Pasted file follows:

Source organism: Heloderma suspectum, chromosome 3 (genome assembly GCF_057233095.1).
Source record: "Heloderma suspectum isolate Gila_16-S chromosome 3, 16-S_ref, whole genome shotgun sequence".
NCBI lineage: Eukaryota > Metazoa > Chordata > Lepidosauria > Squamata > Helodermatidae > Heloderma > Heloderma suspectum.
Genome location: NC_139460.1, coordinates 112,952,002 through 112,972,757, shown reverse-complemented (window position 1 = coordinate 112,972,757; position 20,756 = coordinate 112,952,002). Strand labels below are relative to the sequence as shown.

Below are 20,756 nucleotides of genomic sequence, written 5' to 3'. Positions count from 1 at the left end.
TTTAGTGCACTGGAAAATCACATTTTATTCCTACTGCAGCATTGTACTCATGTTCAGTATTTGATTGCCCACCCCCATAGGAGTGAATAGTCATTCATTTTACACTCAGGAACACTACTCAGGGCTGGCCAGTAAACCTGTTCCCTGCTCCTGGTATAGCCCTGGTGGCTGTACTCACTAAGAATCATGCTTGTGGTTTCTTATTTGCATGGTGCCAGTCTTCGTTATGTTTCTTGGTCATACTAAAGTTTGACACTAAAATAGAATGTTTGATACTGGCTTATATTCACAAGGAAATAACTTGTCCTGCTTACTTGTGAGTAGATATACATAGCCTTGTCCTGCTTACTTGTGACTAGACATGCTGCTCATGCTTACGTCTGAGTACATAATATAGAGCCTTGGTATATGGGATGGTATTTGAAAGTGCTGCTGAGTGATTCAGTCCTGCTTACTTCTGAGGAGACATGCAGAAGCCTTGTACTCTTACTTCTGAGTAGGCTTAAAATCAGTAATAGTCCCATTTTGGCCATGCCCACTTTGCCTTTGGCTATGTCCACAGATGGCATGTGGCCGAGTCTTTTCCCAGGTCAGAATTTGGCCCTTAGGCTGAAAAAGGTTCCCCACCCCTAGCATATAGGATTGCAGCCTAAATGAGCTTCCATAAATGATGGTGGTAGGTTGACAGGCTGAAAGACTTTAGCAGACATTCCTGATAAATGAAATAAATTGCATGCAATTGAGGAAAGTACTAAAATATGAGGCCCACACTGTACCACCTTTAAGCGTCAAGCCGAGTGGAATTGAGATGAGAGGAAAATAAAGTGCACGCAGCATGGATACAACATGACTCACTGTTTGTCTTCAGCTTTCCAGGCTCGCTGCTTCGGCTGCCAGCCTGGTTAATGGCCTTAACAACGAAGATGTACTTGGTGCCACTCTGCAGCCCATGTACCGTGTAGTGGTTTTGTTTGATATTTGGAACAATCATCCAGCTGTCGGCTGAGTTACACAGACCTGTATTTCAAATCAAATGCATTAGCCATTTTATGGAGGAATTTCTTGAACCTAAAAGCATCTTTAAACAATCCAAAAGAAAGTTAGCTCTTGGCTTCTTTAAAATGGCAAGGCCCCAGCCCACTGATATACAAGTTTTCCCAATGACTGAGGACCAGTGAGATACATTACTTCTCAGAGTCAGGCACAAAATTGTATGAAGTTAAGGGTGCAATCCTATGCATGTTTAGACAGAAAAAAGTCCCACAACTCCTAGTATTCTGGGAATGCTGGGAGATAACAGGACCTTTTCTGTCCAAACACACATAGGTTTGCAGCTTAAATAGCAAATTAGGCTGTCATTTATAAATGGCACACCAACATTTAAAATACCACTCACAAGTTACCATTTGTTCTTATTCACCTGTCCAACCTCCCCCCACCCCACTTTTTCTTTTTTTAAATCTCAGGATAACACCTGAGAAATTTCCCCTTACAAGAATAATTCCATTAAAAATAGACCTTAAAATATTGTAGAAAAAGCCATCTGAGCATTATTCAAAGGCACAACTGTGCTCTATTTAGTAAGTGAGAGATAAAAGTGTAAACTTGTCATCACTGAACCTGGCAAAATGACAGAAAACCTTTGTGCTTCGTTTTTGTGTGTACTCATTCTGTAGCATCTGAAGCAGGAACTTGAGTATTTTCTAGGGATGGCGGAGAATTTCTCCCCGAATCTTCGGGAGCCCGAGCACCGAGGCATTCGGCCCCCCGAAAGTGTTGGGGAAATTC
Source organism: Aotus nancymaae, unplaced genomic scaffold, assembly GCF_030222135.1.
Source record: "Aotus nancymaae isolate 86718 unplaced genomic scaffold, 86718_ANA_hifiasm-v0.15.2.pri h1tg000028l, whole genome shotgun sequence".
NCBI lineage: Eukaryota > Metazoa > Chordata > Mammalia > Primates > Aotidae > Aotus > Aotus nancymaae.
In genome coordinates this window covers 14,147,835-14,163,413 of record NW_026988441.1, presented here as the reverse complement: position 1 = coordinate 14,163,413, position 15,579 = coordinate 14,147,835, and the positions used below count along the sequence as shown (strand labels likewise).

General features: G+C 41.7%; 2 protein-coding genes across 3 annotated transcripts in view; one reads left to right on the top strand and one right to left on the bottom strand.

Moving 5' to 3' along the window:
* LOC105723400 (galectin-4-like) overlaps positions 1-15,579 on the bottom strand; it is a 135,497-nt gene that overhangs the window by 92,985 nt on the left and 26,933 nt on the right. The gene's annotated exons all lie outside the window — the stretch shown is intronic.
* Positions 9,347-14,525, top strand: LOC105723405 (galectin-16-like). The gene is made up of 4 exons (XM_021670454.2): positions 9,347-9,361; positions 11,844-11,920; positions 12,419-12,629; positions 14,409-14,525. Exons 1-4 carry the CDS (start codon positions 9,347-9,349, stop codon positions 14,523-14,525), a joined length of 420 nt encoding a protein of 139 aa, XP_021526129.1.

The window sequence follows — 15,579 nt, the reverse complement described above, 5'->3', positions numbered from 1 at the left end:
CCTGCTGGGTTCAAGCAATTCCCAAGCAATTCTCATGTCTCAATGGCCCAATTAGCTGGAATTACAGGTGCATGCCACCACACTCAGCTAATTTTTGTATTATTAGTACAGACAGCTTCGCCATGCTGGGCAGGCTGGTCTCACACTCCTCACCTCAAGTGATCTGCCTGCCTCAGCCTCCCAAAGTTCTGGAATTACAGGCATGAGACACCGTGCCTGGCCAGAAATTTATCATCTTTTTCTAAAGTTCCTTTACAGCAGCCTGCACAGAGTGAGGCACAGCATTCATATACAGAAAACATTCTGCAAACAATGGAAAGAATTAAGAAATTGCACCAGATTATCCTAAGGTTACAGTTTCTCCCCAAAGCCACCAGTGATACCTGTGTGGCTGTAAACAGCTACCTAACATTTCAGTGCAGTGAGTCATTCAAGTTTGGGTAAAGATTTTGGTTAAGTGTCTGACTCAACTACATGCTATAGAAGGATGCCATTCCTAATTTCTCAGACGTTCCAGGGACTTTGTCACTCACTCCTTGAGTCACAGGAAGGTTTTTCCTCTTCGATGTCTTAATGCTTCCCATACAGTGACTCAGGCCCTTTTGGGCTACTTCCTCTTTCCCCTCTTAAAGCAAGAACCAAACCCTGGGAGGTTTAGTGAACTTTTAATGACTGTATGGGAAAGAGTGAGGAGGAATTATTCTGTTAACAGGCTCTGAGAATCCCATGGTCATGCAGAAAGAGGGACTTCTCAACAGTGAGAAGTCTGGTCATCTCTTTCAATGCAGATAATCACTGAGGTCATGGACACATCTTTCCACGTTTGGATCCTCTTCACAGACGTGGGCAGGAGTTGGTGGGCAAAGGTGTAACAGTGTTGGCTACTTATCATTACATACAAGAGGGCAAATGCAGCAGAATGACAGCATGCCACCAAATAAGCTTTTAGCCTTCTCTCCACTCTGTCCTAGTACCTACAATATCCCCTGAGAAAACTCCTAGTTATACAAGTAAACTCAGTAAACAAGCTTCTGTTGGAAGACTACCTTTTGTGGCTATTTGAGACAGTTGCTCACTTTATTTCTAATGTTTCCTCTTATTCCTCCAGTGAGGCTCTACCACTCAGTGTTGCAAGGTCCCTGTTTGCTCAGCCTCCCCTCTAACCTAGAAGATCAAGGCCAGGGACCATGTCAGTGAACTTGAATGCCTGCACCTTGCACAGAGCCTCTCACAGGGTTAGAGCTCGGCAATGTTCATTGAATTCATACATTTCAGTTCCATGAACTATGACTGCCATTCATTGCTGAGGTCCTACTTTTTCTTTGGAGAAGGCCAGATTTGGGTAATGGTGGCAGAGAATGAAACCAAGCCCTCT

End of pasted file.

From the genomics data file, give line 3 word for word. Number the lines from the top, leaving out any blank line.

NCBI lineage: Eukaryota > Metazoa > Chordata > Lepidosauria > Squamata > Helodermatidae > Heloderma > Heloderma suspectum.